Changes in Attachment Disorder symptoms in children internationally adopted and in residential care

Román, M., Palacios, J. and Minnis, H. (2021) Changes in Attachment Disorder symptoms in children internationally adopted and in residential care. Child Abuse and Neglect, (doi: 10.1016/j.chiabu.2021.105308) (PMID:34544592) (In Press)

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Abstract

Background: A high incidence of Reactive Attachment Disorder (RAD) and Disinhibited Social Engagement Disorder (DSED) has been reported for children with experiences of trauma and other forms of adversity. Objective: The present study aims to explore symptoms of RAD and DSED in children in two protection alternatives (international adoption and residential care) after experiences of early adversity. Participants and setting: The participants were 146 children: 40 children adopted into Spanish families from Russia, 49 children in residential care in Spanish institutions (40.8% in long-term foster centers) and 57 community comparison children. Methods: The Relationship Problems Questionnaire was used to explore both RAD and DSED. All adoptive parents and institutional caregivers retrospectively reported the problems at time of placement (Wave 0), as well as the symptoms observed at the time of the study, with children aged 4–8 years old (Wave 1). At this stage, the assessment of the community comparison group was added. Results: Adopted and children in residential care presented high levels of RAD and DSED symptoms at placement. For adoptees, previous experiences of abuse and neglect were marginally associated with the initial presence of RAD symptoms and a significant recovery was observed after an average of three years in their families, with a certain level of longitudinal continuity between initial and later assessments. In children currently placed in long-term residential centers in Spain, DSED symptoms worsened from W0 to W1. Conclusions: Adoption appears to be an effective intervention that promotes recovery of RAD and DSED symptomatology after early adversity, whereas institutionalization causes negative effects.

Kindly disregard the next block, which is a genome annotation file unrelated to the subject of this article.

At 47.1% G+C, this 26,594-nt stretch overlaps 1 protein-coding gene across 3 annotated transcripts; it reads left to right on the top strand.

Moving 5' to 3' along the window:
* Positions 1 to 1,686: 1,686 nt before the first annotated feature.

Item Type:Articles
Additional Information:This work was supported by the Spanish Ministry of Economy, Industry and Competitiveness and the European Regional Development Fund [grant numbers SEJ2006-12216, PSI2010-19287, PSI2015-67757-R].
Status:In Press
Refereed:Yes
Glasgow Author(s) Enlighten ID:Minnis, Professor Helen
Authors: Román, M., Palacios, J., and Minnis, H.
College/School:College of Medical Veterinary and Life Sciences > Institute of Health and Wellbeing > Mental Health and Wellbeing
Journal Name:Child Abuse and Neglect
Publisher:Elsevier
ISSN:0145-2134
ISSN (Online):1873-7757
Published Online:17 September 2021
Copyright Holders:Copyright © 2021 The Authors
First Published:First published in Child Abuse and Neglect 2021
Publisher Policy:Reproduced under a Creative Commons License

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